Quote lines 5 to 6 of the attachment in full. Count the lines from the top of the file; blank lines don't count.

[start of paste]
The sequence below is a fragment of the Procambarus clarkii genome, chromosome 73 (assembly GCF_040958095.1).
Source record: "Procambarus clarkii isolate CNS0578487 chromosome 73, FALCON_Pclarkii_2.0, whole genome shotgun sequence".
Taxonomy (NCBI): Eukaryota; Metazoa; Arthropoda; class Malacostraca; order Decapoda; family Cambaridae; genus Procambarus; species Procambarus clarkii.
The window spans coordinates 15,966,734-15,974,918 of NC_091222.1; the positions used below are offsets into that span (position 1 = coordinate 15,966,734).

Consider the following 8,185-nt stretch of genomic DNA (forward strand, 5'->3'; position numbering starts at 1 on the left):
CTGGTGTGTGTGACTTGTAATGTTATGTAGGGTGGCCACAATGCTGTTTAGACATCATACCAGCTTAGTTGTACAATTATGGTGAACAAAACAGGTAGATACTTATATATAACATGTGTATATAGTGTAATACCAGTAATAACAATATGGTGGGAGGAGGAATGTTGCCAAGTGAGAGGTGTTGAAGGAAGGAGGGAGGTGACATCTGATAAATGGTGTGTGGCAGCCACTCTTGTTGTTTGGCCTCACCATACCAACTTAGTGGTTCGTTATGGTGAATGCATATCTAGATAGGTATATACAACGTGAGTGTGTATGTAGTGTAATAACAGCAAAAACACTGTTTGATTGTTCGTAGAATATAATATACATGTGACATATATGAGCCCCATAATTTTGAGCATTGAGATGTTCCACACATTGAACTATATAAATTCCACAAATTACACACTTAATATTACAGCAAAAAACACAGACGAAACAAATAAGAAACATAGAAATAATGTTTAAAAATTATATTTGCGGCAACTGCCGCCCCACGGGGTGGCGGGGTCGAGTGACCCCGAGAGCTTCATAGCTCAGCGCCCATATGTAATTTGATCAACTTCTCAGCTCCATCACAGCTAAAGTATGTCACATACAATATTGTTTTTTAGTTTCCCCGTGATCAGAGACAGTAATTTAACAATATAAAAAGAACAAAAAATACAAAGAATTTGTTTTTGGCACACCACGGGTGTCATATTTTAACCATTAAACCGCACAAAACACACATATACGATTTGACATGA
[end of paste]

Consider the following 8,185-nt stretch of genomic DNA (forward strand, 5'->3'; position numbering starts at 1 on the left):
CTGGTGTGTGTGACTTGTAATGTTATGTAGGGTGGCCACAATGCTGTTTAGACATCATACCAGCTTAGTTGTACAATTATGGTGAACAAAACAGGTAGATACTTATATATAACATGTGTATATAGTGTAATACCAGTAATAACAATATGGTGGGAGGAGGAATGTTGCCAAGTGAGAGGTGTTGAAGGAAGGAGGGAGGTGACATCTGATAAATGGTGTGTGGCAGCCACTCTTGTTGTTTGGCCTCACCATACCAACTTAGTGGTTCGTTATGGTGAATGCATATCTAGATAGGTATATACAACGTGAGTGTGTATGTAGTGTAATAACAGCAAAAACACTGTTTGATTGTTCGTAGAATATAATATACATGTGACATATATGAGCCCCATAATTTTGAGCATTGAGATGTTCCACACATTGAACTATATAAATTCCACAAATTACACACTTAATATTACAGCAAAAAACACAGACGAAACAAATAAGAAACATAGAAATAATGTTTAAAAATTATATTTGCGGCAACTGCCGCCCCACGGGGTGGCGGGGTCGAGTGACCCCGAGAGCTTCATAGCTCAGCGCCCATATGTAATTTGATCAACTTCTCAGCTCCATCACAGCTAAAGTATGTCACATACAATATTGTTTTTTAGTTTCCCCGTGATCAGAGACAGTAATTTAACAATATAAAAAGAACAAAAAATACAAAGAATTTGTTTTTGGCACACCACGGGTGTCATATTTTAACCATTAAACCGCACAAAACACACATATACGATTTGACATGA